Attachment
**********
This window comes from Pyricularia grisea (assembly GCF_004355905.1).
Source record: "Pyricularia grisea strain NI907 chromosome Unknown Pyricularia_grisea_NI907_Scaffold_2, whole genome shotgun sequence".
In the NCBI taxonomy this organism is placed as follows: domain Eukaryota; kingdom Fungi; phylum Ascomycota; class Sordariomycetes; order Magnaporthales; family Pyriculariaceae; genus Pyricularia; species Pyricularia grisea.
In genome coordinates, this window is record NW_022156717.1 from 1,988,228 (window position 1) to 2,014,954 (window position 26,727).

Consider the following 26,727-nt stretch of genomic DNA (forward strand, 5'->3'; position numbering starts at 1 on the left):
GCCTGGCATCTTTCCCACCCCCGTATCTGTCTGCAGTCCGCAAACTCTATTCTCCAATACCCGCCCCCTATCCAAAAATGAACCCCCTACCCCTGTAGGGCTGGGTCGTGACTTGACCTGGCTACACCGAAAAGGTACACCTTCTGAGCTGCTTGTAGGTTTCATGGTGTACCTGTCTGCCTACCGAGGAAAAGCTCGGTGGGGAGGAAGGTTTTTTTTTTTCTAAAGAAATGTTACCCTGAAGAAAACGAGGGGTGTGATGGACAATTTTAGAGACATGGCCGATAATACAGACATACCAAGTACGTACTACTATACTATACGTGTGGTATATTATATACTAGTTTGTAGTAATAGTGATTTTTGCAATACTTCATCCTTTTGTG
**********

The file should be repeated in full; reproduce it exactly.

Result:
This window comes from Pyricularia grisea (assembly GCF_004355905.1).
Source record: "Pyricularia grisea strain NI907 chromosome Unknown Pyricularia_grisea_NI907_Scaffold_2, whole genome shotgun sequence".
In the NCBI taxonomy this organism is placed as follows: domain Eukaryota; kingdom Fungi; phylum Ascomycota; class Sordariomycetes; order Magnaporthales; family Pyriculariaceae; genus Pyricularia; species Pyricularia grisea.
In genome coordinates, this window is record NW_022156717.1 from 1,988,228 (window position 1) to 2,014,954 (window position 26,727).

Consider the following 26,727-nt stretch of genomic DNA (forward strand, 5'->3'; position numbering starts at 1 on the left):
GCCTGGCATCTTTCCCACCCCCGTATCTGTCTGCAGTCCGCAAACTCTATTCTCCAATACCCGCCCCCTATCCAAAAATGAACCCCCTACCCCTGTAGGGCTGGGTCGTGACTTGACCTGGCTACACCGAAAAGGTACACCTTCTGAGCTGCTTGTAGGTTTCATGGTGTACCTGTCTGCCTACCGAGGAAAAGCTCGGTGGGGAGGAAGGTTTTTTTTTTTCTAAAGAAATGTTACCCTGAAGAAAACGAGGGGTGTGATGGACAATTTTAGAGACATGGCCGATAATACAGACATACCAAGTACGTACTACTATACTATACGTGTGGTATATTATATACTAGTTTGTAGTAATAGTGATTTTTGCAATACTTCATCCTTTTGTG